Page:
"Acme Meat Shoppe offers a wide variety of delicious animal proteins."
"Acme Meat Shoppe offers a wide variety of delicious animal proteins." | Source

A Terrible-but-True Radio Ad Example

Sometimes the best method to illustrate something is to provide a 'bad example', so I have taken the liberty of paraphrasing a real-life radio advertisement heard for years on numerous radio stations throughout southern Wisconsin. I should note that this real-life advertiser writes their own spots and insists on the southern Wisconsin radio stations using them without any alteration or improvement. This is the same simple radio advertising script, which I've altered slightly to protect the guilty:

" Here are the latest delicacies from Acme Meat Shoppes - that's right, here's our 'latest', most delectable cuts of meat ! Acme has fresh-cut beef thighs, pork legs and chicken ribs ! Our turkey ribs are delicious - try cooking them on the grill ! So visit the Acme Meat Shoppes, in five shopping centers throughout Southwest Wisconsin ! "

(The first and last sentences of their radio copy are always exactly the same, in their 15-second spots. Only the middle sentence(s) ever change, from script to script.)

There are numerous things I could critique about this barely fictional advertising script from Acme Meat Shoppes, but the weak appeals to motivate potential customers (especially in the first and last sentences) really stand out. Furthermore, the script uses about the same amount of air time to say, " ... in five shopping centers throughout Southwest Wisconsin ! ", as this copy-writer could have used to say, " ... in Darlington, Dodgeville, Fennimore, Monroe and Mount Horeb ! " The time consumed - in number of spoken syllables - is almost the same with either script's tagline (ending phrase). But, the second tagline (my suggested tagline, you might say) lists the precise five towns in which listeners can actually find an Acme Meat Shoppe.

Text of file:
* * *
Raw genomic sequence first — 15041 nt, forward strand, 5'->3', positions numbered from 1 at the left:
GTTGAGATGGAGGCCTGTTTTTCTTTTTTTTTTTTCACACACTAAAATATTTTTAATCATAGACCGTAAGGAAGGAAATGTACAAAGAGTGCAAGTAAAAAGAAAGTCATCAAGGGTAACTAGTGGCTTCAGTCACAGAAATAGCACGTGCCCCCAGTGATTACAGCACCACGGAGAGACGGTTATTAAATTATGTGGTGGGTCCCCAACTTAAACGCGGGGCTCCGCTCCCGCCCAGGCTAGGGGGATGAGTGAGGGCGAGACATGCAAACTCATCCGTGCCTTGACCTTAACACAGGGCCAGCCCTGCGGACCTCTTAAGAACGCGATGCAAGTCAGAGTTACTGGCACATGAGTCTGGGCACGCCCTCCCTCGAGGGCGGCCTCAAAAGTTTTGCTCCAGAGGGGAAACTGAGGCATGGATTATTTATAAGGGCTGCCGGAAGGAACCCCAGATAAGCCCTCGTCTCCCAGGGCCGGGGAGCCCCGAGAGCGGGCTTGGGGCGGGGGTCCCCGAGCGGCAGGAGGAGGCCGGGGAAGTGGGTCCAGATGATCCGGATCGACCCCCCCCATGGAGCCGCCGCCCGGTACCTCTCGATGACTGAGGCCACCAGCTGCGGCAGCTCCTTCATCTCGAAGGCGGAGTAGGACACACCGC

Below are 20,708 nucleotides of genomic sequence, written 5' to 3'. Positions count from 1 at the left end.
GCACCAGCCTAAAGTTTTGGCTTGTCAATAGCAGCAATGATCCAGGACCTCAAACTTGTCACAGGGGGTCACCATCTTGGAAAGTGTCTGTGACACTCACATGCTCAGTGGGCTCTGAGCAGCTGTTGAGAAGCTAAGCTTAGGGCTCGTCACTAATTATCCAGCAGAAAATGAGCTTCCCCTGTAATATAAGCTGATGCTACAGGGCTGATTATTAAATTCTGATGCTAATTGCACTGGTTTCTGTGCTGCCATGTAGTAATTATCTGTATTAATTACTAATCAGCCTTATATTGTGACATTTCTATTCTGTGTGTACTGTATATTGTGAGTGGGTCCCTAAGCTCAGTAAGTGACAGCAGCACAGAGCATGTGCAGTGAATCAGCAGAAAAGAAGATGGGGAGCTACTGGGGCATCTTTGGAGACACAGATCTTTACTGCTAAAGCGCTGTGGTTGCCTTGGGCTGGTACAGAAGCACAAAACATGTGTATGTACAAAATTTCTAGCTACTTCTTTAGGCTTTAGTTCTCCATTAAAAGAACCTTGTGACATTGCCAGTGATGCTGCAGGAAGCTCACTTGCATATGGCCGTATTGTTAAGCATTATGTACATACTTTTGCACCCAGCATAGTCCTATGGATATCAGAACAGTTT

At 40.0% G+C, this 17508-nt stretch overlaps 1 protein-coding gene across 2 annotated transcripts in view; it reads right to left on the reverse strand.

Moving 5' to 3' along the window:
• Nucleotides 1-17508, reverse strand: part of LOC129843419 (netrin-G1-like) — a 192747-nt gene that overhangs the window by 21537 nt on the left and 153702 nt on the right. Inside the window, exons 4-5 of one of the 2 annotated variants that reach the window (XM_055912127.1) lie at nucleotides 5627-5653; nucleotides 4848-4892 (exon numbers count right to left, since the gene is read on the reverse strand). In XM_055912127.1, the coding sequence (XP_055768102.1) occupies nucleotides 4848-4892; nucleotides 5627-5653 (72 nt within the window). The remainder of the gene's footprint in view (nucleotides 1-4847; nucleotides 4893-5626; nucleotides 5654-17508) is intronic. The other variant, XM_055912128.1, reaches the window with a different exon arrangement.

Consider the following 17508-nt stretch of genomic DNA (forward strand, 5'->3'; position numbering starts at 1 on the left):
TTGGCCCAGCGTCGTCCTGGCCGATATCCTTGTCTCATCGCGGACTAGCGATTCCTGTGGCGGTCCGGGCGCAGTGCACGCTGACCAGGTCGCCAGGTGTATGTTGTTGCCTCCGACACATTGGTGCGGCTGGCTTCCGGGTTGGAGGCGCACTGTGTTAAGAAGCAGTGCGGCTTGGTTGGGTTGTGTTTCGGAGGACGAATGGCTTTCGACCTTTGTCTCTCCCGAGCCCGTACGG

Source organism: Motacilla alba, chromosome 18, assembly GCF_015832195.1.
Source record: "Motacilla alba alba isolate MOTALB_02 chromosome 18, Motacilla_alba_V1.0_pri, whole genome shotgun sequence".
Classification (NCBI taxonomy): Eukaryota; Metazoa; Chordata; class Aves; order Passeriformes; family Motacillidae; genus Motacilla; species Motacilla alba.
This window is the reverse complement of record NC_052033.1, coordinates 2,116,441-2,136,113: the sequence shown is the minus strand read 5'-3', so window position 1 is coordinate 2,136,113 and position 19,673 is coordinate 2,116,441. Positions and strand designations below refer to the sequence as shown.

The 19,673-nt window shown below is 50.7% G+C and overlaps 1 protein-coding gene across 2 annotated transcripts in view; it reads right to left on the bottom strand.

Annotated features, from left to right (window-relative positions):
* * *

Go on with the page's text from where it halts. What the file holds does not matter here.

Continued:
REMEMBER: Simple carelessness in wording can lead to accidentally blunting your firm's advertising message!

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Comments 3 comments

jamiewood profile image

jamiewood 5 years ago from Brisbane Australia

Really insightful, i always say to potential advertisers, the radio ad should be 60% about your customer and 40% about you.

jeffduff profile image

jeffduff 6 years ago from Southwest Wisconsin Author


You are exactly right! "Theater of the Mind", etc.

Just as in your 'Grand Canyon filled with whipped cream' example ... another favorite of mine is 'astronaut on the Moon eating a Snickers candy bar'. Costs nothing to copywrite your Grand Canyon example or my Moon example, but imagine the cost of producing a television ad spot for either of our amazing advertising visuals! (CGI, claymation, animation - or whatever else - would be wickedly expensive.) For radio, practically nothing!

Guru-C profile image

Guru-C 6 years ago

What's wonderful about radio advertising is the opportunity to create an image in the listener's mind's eye and go beyond the constraints of visual media. The classic is "filling the Grand Canyon with whipped cream."